We didn’t see much Mesh or Y-Cross from the offense last year because Rudolph and Hodges were not adept at reading the middle of the field. Expect those concepts to return, particularly in the high red zone (+10 to +20).

Another intriguing horizontal red zone threat is fourth-round draft pick Anthony McFarland Jr. McFarland is a speedster who excels in open space and seems a prime candidate for flat and swing routes or jet sweeps. A pick concept like the one below is perfect for McFarland, where a linebacker or safety has to chase him through a host of bodies to the flat:

With the weapons the Steelers have added on offense, it feels like they can force defenses to pick their poison in the red zone. Do they worry about defending Ebron and Claypool over the top or about chasing players like Smith-Schuster, Johnson and McFarland across the field? Few defenses can defend all of it, and with Roethlisberger back, chances are whatever holes they leave will get exposed.


The Canada Effect

Finally, there’s the much-anticipated matter of how new quarterbacks coach Matt Canada may impact the offense.

When reviewing Canada’s tenure as a college play-caller, it was often a wrinkle on a traditional play rather than a revolutionary idea that made his offenses effective. Take the previous GIF featuring McFarland. That play was from 2018 when Canada coached at the University of Maryland. The play design looks fairly simple, with slants from the play-side receivers providing interference for McFarland as he releases.

Watch it is again, though. It’s actually more intricate than it seems. Rather than have all the back-side linemen hinge in pass protection, as would be the case on most sprint-out passes, Canada runs a power-shovel concept. The back-side guard pulls and wraps to the play-side linebacker while the tight end comes with him as the pitch man for a shovel pass. The quarterback reads the end man on the line of scrimmage (EMLOS) for his key. If EMLOS sits inside, he runs the sprint-out. If he expands, the quarterback shovels the ball to the tight end, who follows the pulling guard into the hole.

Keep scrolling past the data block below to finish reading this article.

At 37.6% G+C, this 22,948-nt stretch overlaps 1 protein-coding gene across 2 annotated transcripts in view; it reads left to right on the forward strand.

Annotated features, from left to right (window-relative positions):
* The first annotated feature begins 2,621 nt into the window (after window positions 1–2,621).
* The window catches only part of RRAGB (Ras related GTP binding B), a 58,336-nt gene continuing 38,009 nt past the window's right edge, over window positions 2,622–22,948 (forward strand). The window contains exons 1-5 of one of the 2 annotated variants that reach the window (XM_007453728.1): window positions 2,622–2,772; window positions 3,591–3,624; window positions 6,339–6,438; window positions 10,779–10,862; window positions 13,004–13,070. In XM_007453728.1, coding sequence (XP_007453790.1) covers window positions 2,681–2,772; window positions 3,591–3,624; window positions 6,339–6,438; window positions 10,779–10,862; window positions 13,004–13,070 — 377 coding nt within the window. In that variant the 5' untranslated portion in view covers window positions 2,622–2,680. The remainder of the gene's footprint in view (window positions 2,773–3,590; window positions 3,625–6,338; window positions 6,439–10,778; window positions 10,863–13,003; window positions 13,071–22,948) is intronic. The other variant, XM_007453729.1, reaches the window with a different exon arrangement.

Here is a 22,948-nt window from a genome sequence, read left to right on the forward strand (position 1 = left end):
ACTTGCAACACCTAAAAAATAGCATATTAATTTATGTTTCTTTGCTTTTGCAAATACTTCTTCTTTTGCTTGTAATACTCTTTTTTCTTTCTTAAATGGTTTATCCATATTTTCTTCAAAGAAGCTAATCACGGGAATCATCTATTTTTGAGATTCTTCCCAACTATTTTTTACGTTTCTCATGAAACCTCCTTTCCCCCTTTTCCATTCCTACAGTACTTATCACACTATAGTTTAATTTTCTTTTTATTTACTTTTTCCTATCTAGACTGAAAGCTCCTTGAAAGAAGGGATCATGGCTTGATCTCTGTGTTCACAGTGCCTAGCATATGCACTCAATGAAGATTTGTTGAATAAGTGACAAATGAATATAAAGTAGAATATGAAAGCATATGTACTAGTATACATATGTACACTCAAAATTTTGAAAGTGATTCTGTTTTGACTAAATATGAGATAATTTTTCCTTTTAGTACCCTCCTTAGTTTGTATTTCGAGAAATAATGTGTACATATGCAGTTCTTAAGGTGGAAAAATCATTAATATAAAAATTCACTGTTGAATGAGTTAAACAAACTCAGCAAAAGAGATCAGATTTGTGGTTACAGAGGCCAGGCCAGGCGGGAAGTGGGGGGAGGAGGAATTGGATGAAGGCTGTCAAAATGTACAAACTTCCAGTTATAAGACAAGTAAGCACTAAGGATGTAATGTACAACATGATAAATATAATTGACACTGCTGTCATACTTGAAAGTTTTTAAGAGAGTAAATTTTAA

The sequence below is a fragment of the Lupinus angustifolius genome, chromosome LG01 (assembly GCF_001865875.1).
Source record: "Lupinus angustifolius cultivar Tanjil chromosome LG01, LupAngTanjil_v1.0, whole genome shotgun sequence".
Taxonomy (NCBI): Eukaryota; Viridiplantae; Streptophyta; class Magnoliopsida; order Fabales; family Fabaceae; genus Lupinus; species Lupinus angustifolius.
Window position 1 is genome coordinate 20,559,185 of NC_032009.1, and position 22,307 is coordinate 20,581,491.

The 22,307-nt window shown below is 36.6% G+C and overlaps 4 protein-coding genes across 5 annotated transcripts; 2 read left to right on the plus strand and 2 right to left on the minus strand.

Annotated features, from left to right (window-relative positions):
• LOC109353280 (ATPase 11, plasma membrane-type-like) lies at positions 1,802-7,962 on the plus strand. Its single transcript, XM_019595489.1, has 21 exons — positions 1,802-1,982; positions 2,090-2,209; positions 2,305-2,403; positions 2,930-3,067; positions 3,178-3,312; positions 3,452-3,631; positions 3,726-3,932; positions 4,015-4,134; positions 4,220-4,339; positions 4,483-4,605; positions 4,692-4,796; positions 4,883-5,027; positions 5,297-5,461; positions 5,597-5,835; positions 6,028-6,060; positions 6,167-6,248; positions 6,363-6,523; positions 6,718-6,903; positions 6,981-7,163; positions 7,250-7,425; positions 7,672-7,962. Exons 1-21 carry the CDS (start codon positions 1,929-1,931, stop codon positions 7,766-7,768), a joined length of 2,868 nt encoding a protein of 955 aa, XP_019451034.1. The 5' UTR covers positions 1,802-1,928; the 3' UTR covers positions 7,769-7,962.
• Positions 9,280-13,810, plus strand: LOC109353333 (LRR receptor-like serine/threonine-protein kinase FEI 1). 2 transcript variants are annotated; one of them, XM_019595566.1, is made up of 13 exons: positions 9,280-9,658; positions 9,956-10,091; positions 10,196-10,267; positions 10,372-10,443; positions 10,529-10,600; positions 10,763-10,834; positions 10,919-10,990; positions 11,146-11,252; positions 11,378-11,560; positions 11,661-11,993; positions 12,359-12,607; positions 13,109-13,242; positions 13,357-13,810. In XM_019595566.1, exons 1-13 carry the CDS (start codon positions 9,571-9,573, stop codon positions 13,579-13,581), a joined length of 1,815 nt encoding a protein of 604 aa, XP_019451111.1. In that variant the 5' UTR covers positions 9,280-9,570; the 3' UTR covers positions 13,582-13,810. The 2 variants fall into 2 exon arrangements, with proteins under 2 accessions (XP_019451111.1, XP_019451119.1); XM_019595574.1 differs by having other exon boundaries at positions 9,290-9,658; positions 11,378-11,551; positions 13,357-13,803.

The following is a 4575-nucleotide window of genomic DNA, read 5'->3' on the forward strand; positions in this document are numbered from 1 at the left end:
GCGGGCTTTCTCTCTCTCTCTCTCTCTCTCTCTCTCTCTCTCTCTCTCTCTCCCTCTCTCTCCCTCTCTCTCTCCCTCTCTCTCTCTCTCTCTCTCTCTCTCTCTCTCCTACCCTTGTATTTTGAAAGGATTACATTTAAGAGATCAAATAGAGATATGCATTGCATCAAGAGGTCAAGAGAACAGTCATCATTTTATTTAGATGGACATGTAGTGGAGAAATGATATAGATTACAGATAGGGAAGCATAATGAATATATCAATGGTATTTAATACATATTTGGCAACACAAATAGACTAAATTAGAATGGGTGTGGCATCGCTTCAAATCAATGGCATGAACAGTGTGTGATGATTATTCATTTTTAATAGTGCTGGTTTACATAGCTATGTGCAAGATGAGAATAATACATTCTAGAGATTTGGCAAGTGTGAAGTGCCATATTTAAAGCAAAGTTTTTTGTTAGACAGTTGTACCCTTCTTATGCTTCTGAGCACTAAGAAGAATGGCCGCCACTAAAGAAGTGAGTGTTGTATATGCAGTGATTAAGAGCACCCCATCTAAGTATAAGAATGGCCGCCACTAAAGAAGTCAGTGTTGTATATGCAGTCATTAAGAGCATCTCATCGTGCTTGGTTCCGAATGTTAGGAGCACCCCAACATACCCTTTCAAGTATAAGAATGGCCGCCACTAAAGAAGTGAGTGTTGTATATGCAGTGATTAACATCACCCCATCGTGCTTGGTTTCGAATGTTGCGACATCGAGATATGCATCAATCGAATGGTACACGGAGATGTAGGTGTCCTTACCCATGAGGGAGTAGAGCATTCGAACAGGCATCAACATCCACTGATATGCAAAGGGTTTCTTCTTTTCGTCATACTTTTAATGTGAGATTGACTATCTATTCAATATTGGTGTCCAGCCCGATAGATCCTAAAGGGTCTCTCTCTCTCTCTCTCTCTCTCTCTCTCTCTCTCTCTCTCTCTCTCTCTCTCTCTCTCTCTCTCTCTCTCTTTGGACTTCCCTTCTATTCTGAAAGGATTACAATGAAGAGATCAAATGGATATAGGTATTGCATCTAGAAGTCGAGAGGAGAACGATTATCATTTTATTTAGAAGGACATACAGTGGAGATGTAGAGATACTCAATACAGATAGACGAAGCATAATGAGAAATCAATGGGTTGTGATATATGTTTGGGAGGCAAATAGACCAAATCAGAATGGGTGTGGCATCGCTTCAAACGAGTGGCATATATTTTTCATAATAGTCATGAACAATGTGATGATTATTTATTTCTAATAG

(The EMLOS is indecisive here so the QB takes the simple throw to McFarland).

It’s a brilliant wrinkle that combines two traditional concepts and gives the quarterback the opportunity to make the defense wrong no matter how they react.

Here’s one more. This is Canada’s 2016 offense from his time at Pitt. Look at the formation in which the Panthers align on this 1st and goal play:

There are three tight ends and a fullback on the field. The formation is so compressed that all 22 players are packed tightly into the area traditionally referred to as “the box.” Given this alignment, would you expect the Panthers to:

A) call a power run up the middle

B) run a play-action concept to one of the tight ends

C) run a jet sweep with their fullback

A and B are the logical choices, of course. But this is a Matt Canada offense:

It’s jet sweep to the fullback, who turns the corner and reaches the end zone untouched. By compressing the formation and combining it with an element of surprise, Canada put a clever wrinkle on a simple concept to exploit an unsuspecting defense.

I can’t be sure we will see this exact scheme in Pittsburgh, although it’s not out of the realm of possibility. The Steelers did sign a fullback, Derek Watt, in the offseason. And Ebron, who was a wildcat quarterback in high school, did once score on a two-yard run for the Colts. Whether it’s this scheme or tweaks and adjustments on others, Canada’s impact on the offense, particularly in the red zone, should be compelling.


The Steelers went from first to last in red zone offense between 2018 and 2019. They may not make it all the way back to the top in 2020. But with a healthy Ben Roethlisberger and a host of new weapons at his disposal, I expect them to rebound nicely.